lemrulover – I’ve never run around a campus with a baseball bat looking for opposition to hit. I’ve also never tried to shout down a speaker I disagreed with or sought a safe space to avoid hearing things that might offend. What irritates me is that these elite snowflakes are so unappreciative and even angry and violent with regards to all the bounty that has been bestowed on to them by mostly dead white males, but then again their lack of perspective is somewhat understandable given the leftist biased garbage they get from their history, sociology, and grievance studies professors.

          • We’re in full agreement about the sanctity of free speech and the injustice of deplatforming. However, I don’t think it’s fair to blame all Leftist protesters for the violent actions of Antifa militants, any more than people on the “alt-right” would want to be held responsible for the behavior of neo-Nazis. You have a habit of making extremely sweeping assertions about groups of people and failing to recognize the diversity of views within groups (like historians and sociologists, for example). Yes, SJWs are guilty of the exact same offense, but “tu quoque” is a fallacy for a reason. Meaningful conversation is impossible if we refuse to extend the principle of charity to our interlocutors.

          • E. Olson says

            Lemurlover, Glad we can agree on something, but have you seen the statistics on leftist bias among social science and humanities faculties? Have you actually looked at the most popular history textbooks or taken a look at the research in sociology or grievance studies? Sure there are a few centrist or even right leaning people in those fields, but if they try to teach or publish a non-leftist oriented point of view they get shouted down or fired or physically assaulted. Can you point to any calm and collected leftists in academia, or politics, or the media who are strongly condemning Antifa? What I see daily are the leading lights on the left (Democrats) who are actually encouraging their crazy followers to physically and verbally assault anyone they see that doesn’t agree with them, where are the condemnations from leftist leaders on the calls to violence by Hillary, Maxine, etc.? Until people like you face up to the severity of the problem, it is only going to get worse in terms of attacks on free speech.

          • The version of my comment with links is still awaiting moderation, so I’ll post it without the links — they’re easy enough to find.

            Uh, yes. It took me about three seconds to conduct a Google search. (Not sure why you felt so confident in making an easily disproved assertion without doing the same.) I think it would be much more difficult to find a mainstream politician who *supports* Antifa. In contrast, President Trump HAS explicitly encouraged his followers to engage in violence, and refused to clearly condemn the neo-Nazis in Charlottesville who murdered a protester. Out of curiosity: have you ever had an actual conversation with someone on the left, or does your “knowledge” of progressives derive exclusively from conspiratorial caricatures on right-wing websites? As a college instructor, I have discussions about controversial issues with people across the political spectrum. In my experience, very few people are evil or stupid. Some are misinformed — and everyone engages motivated reasoning to different degrees — but nobody deserves to be disrespected and demonized the way you dismiss everyone to the left of you.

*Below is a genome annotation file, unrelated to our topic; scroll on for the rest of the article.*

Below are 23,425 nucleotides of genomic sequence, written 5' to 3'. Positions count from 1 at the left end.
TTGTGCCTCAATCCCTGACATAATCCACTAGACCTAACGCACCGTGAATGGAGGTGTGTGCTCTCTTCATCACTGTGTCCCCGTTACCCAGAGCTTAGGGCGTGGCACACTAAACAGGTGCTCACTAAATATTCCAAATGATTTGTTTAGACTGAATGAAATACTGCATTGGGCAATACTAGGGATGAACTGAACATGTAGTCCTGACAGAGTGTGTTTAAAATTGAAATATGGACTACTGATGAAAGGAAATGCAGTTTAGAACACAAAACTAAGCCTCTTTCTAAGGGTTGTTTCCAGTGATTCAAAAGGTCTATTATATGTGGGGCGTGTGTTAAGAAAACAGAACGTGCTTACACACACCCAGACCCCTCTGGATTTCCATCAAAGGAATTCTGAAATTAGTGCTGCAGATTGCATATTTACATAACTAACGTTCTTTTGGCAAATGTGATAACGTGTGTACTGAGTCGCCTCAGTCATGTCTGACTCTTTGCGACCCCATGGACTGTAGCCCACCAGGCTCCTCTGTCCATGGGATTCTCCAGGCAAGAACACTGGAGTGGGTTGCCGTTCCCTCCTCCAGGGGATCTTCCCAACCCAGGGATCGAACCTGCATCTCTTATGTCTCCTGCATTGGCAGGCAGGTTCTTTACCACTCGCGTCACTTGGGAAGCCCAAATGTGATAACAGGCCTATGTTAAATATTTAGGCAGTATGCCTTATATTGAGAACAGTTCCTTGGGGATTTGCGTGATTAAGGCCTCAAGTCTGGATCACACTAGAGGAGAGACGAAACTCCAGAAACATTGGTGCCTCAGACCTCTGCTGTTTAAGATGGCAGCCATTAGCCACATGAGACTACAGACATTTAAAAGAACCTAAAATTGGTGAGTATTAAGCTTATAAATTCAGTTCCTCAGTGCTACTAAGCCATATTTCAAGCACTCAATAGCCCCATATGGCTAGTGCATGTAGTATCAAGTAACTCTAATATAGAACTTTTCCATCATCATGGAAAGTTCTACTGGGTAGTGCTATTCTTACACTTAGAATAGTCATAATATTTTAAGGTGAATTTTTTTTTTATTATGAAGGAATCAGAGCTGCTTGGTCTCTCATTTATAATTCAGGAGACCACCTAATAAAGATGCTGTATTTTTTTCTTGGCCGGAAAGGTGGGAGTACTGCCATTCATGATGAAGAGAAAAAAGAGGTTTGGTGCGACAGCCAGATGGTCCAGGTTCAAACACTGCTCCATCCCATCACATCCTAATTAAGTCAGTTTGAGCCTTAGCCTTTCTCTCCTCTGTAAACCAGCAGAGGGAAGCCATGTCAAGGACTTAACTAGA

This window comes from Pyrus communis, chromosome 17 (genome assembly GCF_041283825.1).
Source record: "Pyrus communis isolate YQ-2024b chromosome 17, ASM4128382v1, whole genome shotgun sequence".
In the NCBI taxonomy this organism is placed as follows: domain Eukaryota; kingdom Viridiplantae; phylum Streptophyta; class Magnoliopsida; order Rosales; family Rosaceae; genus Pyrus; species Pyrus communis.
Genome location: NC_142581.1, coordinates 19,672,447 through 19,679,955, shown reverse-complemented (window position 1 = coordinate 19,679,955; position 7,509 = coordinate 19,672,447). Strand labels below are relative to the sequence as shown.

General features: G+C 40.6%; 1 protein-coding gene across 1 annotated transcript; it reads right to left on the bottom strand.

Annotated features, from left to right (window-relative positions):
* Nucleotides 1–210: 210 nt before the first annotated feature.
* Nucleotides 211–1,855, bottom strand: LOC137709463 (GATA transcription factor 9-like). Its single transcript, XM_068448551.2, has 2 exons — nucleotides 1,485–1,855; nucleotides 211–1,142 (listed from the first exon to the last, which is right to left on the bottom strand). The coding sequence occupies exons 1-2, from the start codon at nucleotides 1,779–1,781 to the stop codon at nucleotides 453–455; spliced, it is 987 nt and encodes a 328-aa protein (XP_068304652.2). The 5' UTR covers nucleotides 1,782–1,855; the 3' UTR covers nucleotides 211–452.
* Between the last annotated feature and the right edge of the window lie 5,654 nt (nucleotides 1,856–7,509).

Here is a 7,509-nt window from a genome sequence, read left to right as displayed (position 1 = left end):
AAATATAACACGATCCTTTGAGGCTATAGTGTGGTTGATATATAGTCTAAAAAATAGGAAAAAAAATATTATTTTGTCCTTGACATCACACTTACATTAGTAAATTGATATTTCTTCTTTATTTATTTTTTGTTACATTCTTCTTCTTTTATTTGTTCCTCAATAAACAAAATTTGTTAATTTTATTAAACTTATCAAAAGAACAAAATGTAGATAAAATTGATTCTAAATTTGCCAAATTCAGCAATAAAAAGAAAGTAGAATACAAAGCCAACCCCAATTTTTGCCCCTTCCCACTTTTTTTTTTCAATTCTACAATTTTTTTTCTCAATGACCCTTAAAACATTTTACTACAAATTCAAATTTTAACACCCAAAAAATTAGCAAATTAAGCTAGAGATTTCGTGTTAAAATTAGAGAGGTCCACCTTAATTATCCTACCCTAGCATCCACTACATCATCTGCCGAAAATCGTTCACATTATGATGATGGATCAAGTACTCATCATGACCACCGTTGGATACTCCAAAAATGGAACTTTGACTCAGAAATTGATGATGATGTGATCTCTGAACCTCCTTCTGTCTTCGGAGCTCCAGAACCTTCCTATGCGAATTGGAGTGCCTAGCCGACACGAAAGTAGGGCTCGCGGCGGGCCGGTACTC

• @E. Olson
          This comment thread is a few days behind but I thought I’d add in a reply to your Fauxcahontas comment. I normally agree with your responses for the most part but you should know that Elizabeth Warren has released her DNA publically proving her native american heritage, can we please stop calling her that! I lean towards the right but this has always bothered me as I live in Oklahoma which is Native American territory and my kids have a tribal card from their fathers side but they are the most euro-whitest looking kids ever. Green eyes, pale skin ect… There are tow headed blue eyed kids that have tribe cards from native ancestry here.
          You just cannot tell the ancestry of the native american populations by appearance alone.

  13. Farris says

    “College should teach students to become more self-confident and resilient, not train them to be hyper-sensitive to perceived racist, sexist, etc. slights.“

    There is a risk reward element at play. There is little risk to being hyper-sensitive or even committing a hoax but there is tremendous reward, one could go viral or be seen as a leader or difference maker.

  14. Mattthew says

    Three issues:

    First, the idea that scholarship (even science) and advocacy (even political advocacy) have no communion is downright absurd. If some economists discover that (say) privatization is good, should they not write a newspaper article saying that privatization is good? Or take the example of the philosophy class. Lots of philosophers have political opinions. If a student reads Plato and says, “Democracy sucks!,” is the professor just supposed to say, “Okay, I respect your opinion and offer none of my own?” No, this is a classic teachable moment, where the professor has the opportunity to instill (that is, advocate for) the values of liberal democracy and free thought and so on.